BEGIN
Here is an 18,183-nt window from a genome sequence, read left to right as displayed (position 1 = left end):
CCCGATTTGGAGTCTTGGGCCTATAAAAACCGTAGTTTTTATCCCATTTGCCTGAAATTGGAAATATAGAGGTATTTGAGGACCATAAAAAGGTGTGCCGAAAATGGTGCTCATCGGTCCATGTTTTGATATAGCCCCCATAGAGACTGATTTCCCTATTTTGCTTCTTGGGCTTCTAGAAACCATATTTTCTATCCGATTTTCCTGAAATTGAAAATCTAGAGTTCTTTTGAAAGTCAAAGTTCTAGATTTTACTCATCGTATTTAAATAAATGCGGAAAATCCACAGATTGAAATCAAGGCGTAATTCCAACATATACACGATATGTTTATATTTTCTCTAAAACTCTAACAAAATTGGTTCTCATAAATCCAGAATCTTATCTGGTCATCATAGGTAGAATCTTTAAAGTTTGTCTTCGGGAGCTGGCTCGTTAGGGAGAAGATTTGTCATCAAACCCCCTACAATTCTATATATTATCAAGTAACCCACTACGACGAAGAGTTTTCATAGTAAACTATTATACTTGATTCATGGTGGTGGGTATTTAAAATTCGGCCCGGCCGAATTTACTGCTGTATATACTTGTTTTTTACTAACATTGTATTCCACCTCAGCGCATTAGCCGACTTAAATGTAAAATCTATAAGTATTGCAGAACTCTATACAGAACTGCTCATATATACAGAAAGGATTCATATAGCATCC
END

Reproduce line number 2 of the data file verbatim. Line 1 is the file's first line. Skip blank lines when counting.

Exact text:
CCCGATTTGGAGTCTTGGGCCTATAAAAACCGTAGTTTTTATCCCATTTGCCTGAAATTGGAAATATAGAGGTATTTGAGGACCATAAAAAGGTGTGCCGAAAATGGTGCTCATCGGTCCATGTTTTGATATAGCCCCCATAGAGACTGATTTCCCTATTTTGCTTCTTGGGCTTCTAGAAACCATATTTTCTATCCGATTTTCCTGAAATTGAAAATCTAGAGTTCTTTTGAAAGTCAAAGTTCTAGATTTTACTCATCGTATTTAAATAAATGCGGAAAATCCACAGATTGAAATCAAGGCGTAATTCCAACATATACACGATATGTTTATATTTTCTCTAAAACTCTAACAAAATTGGTTCTCATAAATCCAGAATCTTATCTGGTCATCATAGGTAGAATCTTTAAAGTTTGTCTTCGGGAGCTGGCTCGTTAGGGAGAAGATTTGTCATCAAACCCCCTACAATTCTATATATTATCAAGTAACCCACTACGACGAAGAGTTTTCATAGTAAACTATTATACTTGATTCATGGTGGTGGGTATTTAAAATTCGGCCCGGCCGAATTTACTGCTGTATATACTTGTTTTTTACTAACATTGTATTCCACCTCAGCGCATTAGCCGACTTAAATGTAAAATCTATAAGTATTGCAGAACTCTATACAGAACTGCTCATATATACAGAAAGGATTCATATAGCATCC